About the Author

Garret Jacob (@GarretJacobs3) is a recent college graduate, and has been blogging his way through school. He is well-known for his insightful thoughts on college and campus life.


Introduction to Perfect Freedom

Who do you think is your worst enemy? Is it someone who you didn’t vote for? Is it someone who makes fun of what you hold so dear? Or, is it someone who insults your race, gender or sexuality?

Nobody wants to fail. Going through life, however, each of us discover that no one is exempt from failure. I’ve succeeded, I’ve failed. I’ve reached my biggest dreams, only to have everything taken away from me. I’ve made this video as a gift to the world, hoping that there will be people out there who will find it relevant to them, to help them understand that success, failure — none of it matters, everything is impermanent, and meditation helps you to understand this. A friend once said that the suffering I’ve been through was enough to keep most people in depression or drive them to much worse. Funny how sometimes it takes someone else to point out what should be very obvious to you — that you’ve been doing something right for yourself. And for me, this has been meditation. And right now, I’m just happy and free, so take a look at how it’s done.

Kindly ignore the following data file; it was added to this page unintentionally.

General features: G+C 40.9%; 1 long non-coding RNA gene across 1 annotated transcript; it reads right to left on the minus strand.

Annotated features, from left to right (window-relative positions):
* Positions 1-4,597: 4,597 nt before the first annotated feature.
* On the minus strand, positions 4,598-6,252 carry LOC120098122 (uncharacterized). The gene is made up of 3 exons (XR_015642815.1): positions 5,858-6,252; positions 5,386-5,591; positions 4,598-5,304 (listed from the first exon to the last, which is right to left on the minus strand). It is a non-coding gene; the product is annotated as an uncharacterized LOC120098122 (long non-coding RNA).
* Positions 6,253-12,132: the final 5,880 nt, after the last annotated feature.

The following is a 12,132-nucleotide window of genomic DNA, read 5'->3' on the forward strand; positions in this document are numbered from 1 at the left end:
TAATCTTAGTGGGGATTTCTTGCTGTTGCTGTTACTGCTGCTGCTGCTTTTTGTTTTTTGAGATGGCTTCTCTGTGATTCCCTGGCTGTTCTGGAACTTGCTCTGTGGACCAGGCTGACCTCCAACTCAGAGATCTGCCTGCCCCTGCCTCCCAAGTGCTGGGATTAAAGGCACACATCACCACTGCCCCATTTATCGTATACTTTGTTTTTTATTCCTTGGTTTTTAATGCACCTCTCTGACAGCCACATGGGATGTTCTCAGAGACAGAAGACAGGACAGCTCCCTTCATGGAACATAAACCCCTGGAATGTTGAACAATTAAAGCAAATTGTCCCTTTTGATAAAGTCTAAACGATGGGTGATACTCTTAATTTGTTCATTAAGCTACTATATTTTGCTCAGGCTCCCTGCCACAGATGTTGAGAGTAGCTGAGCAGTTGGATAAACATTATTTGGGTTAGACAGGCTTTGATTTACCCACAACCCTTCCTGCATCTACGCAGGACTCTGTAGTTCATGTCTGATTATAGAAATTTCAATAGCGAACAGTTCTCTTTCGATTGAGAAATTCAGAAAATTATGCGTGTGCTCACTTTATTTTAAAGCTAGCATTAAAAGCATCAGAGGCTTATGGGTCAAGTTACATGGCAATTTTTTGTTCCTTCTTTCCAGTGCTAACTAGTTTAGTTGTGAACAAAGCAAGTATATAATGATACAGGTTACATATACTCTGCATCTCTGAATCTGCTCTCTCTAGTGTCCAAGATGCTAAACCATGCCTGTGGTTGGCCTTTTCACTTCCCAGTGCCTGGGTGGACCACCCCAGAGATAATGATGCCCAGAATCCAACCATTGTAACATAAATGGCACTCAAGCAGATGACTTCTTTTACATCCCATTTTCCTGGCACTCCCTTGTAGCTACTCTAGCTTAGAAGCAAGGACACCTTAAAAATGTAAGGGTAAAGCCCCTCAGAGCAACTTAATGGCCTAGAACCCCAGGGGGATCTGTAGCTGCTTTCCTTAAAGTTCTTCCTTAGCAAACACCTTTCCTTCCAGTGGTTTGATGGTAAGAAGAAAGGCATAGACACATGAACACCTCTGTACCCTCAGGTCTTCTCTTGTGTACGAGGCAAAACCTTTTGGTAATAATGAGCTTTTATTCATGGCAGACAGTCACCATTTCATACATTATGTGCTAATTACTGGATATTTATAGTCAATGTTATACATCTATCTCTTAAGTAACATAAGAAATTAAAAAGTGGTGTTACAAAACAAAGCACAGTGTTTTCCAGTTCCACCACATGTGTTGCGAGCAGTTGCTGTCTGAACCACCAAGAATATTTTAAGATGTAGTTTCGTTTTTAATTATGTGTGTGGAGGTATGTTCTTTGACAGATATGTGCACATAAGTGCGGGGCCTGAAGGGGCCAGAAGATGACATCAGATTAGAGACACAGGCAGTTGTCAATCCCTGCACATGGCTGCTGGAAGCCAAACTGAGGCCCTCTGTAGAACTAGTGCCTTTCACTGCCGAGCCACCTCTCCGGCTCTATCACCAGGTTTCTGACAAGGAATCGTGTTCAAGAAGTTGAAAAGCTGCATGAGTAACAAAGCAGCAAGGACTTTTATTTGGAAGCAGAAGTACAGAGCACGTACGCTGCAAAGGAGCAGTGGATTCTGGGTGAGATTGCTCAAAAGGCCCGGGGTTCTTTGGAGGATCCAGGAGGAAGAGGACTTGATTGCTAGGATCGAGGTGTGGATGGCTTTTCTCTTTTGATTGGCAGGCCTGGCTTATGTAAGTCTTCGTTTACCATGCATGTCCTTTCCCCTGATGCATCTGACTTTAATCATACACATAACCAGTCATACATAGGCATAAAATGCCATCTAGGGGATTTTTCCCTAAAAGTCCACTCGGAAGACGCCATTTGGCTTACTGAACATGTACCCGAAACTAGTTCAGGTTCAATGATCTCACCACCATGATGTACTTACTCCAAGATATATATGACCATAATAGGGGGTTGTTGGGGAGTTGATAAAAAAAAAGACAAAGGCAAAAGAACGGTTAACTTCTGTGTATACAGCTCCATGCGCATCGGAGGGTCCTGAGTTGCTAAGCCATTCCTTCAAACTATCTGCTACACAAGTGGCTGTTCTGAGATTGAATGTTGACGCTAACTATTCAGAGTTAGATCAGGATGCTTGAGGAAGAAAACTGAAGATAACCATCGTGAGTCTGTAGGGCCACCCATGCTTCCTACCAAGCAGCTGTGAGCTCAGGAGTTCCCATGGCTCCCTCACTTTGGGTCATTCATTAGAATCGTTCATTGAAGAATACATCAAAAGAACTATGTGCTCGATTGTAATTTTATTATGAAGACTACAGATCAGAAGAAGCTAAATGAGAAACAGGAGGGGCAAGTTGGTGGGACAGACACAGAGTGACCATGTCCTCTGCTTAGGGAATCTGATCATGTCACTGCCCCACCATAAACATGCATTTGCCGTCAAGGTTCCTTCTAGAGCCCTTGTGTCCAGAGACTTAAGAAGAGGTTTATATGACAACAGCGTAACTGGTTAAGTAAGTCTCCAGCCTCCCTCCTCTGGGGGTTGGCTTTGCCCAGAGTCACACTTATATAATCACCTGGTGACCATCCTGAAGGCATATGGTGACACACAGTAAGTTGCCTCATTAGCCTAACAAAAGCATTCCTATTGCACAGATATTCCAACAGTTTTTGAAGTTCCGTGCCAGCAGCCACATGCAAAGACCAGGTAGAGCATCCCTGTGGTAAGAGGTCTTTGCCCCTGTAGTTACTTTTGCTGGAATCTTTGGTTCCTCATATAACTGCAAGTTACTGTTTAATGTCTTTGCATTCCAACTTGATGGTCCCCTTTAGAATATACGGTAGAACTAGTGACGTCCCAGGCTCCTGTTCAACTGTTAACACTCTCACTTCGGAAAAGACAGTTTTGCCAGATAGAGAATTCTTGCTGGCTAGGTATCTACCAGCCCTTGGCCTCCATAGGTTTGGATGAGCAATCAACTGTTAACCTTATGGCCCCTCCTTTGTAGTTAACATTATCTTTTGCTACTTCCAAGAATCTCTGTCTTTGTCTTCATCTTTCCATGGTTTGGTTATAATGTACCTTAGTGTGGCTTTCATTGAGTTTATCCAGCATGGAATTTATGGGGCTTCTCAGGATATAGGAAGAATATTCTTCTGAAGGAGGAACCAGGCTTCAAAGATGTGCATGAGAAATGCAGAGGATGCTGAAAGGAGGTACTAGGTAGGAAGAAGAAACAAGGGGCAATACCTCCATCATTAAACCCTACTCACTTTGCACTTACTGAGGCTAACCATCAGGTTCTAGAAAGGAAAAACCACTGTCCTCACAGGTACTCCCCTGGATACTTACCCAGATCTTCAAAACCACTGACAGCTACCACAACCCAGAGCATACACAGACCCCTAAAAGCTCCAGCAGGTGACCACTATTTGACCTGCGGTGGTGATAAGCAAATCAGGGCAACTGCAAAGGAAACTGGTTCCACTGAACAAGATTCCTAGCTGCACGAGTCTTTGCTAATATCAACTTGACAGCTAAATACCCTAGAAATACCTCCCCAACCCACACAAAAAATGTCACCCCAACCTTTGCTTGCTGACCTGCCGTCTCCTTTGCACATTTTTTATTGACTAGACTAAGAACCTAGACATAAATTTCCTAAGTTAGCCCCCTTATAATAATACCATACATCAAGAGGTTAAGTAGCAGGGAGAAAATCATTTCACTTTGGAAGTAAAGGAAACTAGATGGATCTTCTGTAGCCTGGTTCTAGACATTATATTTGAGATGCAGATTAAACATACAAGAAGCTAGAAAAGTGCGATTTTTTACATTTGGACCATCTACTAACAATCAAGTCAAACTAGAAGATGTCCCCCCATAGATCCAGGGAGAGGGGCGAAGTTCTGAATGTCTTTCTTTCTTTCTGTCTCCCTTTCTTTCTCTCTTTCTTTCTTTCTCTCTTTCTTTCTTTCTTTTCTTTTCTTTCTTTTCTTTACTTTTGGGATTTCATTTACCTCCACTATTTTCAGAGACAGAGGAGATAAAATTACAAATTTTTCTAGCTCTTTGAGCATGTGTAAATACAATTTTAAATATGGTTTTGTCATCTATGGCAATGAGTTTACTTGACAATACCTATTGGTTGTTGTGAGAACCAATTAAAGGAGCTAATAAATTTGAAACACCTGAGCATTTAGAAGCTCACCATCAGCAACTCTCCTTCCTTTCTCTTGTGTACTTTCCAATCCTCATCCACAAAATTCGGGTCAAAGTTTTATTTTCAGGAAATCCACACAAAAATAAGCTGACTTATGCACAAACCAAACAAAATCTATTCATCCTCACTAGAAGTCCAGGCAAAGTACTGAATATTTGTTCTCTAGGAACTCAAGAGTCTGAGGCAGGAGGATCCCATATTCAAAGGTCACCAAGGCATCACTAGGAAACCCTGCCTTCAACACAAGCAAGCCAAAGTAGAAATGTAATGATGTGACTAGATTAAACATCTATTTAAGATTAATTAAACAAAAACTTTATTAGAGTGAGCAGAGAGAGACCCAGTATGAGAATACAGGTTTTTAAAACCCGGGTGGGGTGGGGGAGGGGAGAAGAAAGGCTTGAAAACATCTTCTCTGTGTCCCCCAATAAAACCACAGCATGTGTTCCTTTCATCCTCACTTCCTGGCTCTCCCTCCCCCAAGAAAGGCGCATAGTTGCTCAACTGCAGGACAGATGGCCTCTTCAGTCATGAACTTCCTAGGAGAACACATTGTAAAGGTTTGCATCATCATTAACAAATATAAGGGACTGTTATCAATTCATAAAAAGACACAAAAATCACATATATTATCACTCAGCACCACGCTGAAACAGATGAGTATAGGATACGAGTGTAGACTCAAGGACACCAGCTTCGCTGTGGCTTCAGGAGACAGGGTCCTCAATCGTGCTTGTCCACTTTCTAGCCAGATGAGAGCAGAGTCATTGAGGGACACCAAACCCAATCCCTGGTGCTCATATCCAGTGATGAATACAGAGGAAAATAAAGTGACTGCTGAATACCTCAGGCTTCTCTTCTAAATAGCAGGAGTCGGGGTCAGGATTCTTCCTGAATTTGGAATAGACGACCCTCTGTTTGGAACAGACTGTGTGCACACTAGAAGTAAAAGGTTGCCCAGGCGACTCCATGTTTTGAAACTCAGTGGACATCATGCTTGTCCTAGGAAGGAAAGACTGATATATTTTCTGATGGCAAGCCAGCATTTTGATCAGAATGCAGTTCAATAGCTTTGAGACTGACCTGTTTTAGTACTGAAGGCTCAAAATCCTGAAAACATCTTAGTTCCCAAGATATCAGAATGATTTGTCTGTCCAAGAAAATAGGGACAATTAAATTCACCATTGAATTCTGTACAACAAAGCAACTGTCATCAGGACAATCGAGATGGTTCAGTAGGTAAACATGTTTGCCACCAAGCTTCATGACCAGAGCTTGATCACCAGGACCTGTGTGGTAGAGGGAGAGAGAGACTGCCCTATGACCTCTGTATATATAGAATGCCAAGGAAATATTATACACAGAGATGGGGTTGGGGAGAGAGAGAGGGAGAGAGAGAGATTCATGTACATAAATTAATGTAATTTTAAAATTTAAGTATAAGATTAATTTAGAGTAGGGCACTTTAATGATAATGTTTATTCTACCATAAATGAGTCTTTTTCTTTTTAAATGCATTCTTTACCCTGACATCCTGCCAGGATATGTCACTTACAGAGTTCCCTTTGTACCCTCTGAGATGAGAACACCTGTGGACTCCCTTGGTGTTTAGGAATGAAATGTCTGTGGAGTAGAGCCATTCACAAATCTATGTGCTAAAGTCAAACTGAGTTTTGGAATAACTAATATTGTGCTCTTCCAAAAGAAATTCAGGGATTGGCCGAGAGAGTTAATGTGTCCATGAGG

The nine months my son Chris and I spent in the house have forever changed our lives

Seven years ago, on a cold and snowy day in January, 2009, I stood in front of a group of mourners in a church to give the eulogy for my deceased friend, Paul Jaeger. Paul and I were close friends for over thirty years, throughout which we had shared our love of art, anthropology, history and more. What he didn’t share with me, however, were dark, family secrets that would be revealed to me as I fulfilled the responsibility as executor to clean out and sell his home.

The nine months my son Chris and I spent in the house have forever changed our lives, and what we experienced there became the subject of my debut book, Estate of Horror, A True Story of Haunting, Hatred and a Horrific Family Secret. Standing before the friends assembled at Paul’s memorial service, I couldn’t have imagined that I would now be an author, having fulfilled the promise to myself to tell my story of the incredible haunting and poltergeist experience we survived at the small, three-bedroom house that my friend had called home.

It was important to me to share my story publicly. My story is true but I’ve had to defend myself to skeptics who questioned that it was my imagination and that I made it all up. Believe me; I do not have that wild an imagination! It has been suggested by some skeptics that Chris faked the poltergeist activity presented on our videos on YouTube. Let me just say poltergeist activity is a very rare event. You would never believe that statement to be true with all the rampant “supernatural activity” that happens on today’s paranormal TV shows. I am not saying things don’t happen on those shows but remember these are primary entertainment venues and

they have to give the audience something “creepy” so they will tune in next week. When we recorded our paranormal events we did it for our own documentation at the time, never thinking they would later be reference in a book and then on a TV show, A Haunting. That was the furthest thing on our minds. We were more interested in surviving. So many people have had similar experiences like mine but they fear telling others because of the possible ridicule.